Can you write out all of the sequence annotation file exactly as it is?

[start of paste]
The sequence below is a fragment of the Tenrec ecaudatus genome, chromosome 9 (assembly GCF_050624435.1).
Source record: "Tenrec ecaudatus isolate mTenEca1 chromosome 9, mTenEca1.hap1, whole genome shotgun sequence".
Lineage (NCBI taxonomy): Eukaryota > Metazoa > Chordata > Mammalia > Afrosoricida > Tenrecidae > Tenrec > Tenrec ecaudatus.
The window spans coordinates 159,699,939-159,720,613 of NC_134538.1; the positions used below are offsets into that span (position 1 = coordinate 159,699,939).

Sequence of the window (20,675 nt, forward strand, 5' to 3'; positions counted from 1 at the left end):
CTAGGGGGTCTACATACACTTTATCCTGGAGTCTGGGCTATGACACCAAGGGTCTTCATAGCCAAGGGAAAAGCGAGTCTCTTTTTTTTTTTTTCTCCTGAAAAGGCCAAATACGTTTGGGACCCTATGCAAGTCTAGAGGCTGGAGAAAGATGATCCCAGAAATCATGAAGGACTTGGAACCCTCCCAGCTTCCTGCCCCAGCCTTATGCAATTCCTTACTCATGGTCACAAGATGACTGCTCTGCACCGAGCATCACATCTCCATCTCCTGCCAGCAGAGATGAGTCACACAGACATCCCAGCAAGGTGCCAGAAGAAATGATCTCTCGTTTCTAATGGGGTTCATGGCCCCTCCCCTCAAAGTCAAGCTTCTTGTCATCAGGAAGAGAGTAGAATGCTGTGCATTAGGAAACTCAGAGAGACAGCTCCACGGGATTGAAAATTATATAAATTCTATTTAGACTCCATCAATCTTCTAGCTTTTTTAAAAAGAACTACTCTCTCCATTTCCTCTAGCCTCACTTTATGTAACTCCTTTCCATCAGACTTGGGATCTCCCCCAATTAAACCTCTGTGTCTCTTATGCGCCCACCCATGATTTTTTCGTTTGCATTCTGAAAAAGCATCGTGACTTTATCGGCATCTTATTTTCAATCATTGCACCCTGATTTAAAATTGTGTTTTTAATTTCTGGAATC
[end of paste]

The sequence below is a fragment of the Tenrec ecaudatus genome, chromosome 9 (assembly GCF_050624435.1).
Source record: "Tenrec ecaudatus isolate mTenEca1 chromosome 9, mTenEca1.hap1, whole genome shotgun sequence".
Lineage (NCBI taxonomy): Eukaryota > Metazoa > Chordata > Mammalia > Afrosoricida > Tenrecidae > Tenrec > Tenrec ecaudatus.
The window spans coordinates 159,699,939-159,720,613 of NC_134538.1; the positions used below are offsets into that span (position 1 = coordinate 159,699,939).

Sequence of the window (20,675 nt, forward strand, 5' to 3'; positions counted from 1 at the left end):
CTAGGGGGTCTACATACACTTTATCCTGGAGTCTGGGCTATGACACCAAGGGTCTTCATAGCCAAGGGAAAAGCGAGTCTCTTTTTTTTTTTTTCTCCTGAAAAGGCCAAATACGTTTGGGACCCTATGCAAGTCTAGAGGCTGGAGAAAGATGATCCCAGAAATCATGAAGGACTTGGAACCCTCCCAGCTTCCTGCCCCAGCCTTATGCAATTCCTTACTCATGGTCACAAGATGACTGCTCTGCACCGAGCATCACATCTCCATCTCCTGCCAGCAGAGATGAGTCACACAGACATCCCAGCAAGGTGCCAGAAGAAATGATCTCTCGTTTCTAATGGGGTTCATGGCCCCTCCCCTCAAAGTCAAGCTTCTTGTCATCAGGAAGAGAGTAGAATGCTGTGCATTAGGAAACTCAGAGAGACAGCTCCACGGGATTGAAAATTATATAAATTCTATTTAGACTCCATCAATCTTCTAGCTTTTTTAAAAAGAACTACTCTCTCCATTTCCTCTAGCCTCACTTTATGTAACTCCTTTCCATCAGACTTGGGATCTCCCCCAATTAAACCTCTGTGTCTCTTATGCGCCCACCCATGATTTTTTCGTTTGCATTCTGAAAAAGCATCGTGACTTTATCGGCATCTTATTTTCAATCATTGCACCCTGATTTAAAATTGTGTTTTTAATTTCTGGAATC